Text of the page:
What skills should a Java Developer posses? What kinds of advanced Java interview questions should you ask to find the best possible candidates? Whatever side of the recruitment process you’re on, the experience of two Delivery Managers from Pretius will help you find your footing.
Looking for a new job is always stressful, and the same can be said about recruiting. After all, it’s not an easy task to successfully assess someone’s skills during one conversation. It’s true for most positions, including Java Developers. In a way, it’s even harder in this case because it’s easy to forget that coding and tech stacks aren’t everything.
There are multiple threads to follow during such a conversation – the ideal candidate also should have the right mindset, and soft skills, not to mention sharing the company’s values. That’s a lot of boxes to check for a 30-60 minute interview.
That is why no matter which side of the conversation you’re on, you need to prepare yourself. If you learn how Java Developer job interviews are conducted, and what questions should be asked – you’ll have a much easier time. We can help you do that – as experienced Delivery Managers, we interviewed more than a few candidates, and many of them are now part of our teams.
Core Java interview questions – opening the conversation
Before you move on to the specifics and ask about experience, competencies, and technologies, it’s a good idea to build some rapport with the candidate and ease their stress.
A good idea is to ask them whether you can adress each other by first names – it instantly changes the tone of the conversation and makes them feel more comfortable. You can also ask about something from their life, such as their home city, or even the weather.
You have to remember that one of the objectives of the interview – maybe even the most important one, – is to get to know the person. You have to see their character, get an insight into how they communicate and work with others. Even something as innocent and seemingly unimportant as the sense of humor should be verified. You’re looking for someone who’ll spend a lot of time with your team – so try to make sure they’ll get along fine.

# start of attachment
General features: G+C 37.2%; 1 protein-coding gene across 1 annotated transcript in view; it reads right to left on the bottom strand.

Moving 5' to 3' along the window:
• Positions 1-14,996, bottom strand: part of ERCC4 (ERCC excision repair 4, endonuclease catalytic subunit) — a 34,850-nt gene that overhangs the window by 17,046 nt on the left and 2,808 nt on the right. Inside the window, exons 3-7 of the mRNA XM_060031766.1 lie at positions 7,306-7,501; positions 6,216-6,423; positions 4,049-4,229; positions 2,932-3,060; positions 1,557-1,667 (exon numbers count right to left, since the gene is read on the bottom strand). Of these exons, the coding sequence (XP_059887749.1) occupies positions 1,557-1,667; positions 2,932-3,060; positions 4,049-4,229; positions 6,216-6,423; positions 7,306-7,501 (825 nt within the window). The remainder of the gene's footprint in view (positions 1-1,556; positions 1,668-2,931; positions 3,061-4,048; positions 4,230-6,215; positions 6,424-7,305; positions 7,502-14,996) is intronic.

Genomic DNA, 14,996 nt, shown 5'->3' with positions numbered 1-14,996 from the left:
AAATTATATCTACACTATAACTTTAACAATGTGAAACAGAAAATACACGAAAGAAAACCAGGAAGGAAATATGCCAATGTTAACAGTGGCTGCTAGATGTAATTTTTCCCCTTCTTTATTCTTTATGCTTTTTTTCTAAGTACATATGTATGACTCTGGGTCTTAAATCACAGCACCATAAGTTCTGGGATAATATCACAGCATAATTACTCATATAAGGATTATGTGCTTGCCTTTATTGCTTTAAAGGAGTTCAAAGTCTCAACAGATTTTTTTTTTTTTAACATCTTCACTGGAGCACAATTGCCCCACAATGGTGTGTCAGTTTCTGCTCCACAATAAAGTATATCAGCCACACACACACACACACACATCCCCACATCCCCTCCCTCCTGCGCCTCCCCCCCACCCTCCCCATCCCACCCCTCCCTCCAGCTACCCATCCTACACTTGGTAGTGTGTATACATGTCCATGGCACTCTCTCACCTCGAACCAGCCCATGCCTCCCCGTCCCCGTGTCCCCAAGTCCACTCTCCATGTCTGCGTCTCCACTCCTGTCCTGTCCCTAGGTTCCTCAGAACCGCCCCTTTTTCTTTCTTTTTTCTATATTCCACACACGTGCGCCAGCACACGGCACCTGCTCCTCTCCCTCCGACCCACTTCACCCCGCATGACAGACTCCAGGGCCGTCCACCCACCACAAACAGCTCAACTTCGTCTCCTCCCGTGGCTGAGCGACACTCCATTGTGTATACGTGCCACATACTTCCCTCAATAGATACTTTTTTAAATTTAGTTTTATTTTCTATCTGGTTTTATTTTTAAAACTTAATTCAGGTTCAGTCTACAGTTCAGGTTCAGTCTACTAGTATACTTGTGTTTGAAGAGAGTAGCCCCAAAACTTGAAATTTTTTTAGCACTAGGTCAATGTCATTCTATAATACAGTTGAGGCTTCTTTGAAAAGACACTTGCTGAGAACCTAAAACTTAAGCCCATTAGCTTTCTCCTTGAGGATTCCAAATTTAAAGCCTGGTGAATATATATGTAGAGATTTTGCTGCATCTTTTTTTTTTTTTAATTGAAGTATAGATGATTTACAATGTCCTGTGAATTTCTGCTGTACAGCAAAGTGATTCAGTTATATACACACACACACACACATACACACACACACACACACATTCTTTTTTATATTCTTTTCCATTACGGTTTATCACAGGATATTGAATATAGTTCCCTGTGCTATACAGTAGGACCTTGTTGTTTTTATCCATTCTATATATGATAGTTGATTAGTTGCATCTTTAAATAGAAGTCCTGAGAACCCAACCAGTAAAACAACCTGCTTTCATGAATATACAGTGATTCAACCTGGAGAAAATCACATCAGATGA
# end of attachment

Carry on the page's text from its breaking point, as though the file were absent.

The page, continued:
You should also use this part of the conversation to explain the details of the recruitment process, as well as the company, team, and project you’re hiring for. Answer any questions the candidate may have (make sure to let them know they can ask them), and then ask them to tell you about themselves.
Examples of good conversation openers:
- Can we address each other by first names?
- How is your day so far?
- Ah, I see you’re from London – I’ve lived there for a while. How do you like the city?
Java programming language and job experience
Of course, technology is a topic you can’t avoid during a Java Developer job interview. You have to see what the candidate knows about the tech stack they’ll potentially work with. You also have to verify their previous work experience, proficiency with the Java development kit and Java virtual machine.
One important thing to note here is that you can learn useful details if you dig deeper and ask specific questions about the technology’s implementation in the projects and Java programs they’ve previously worked on. Refer to their story, experience, and real-world examples.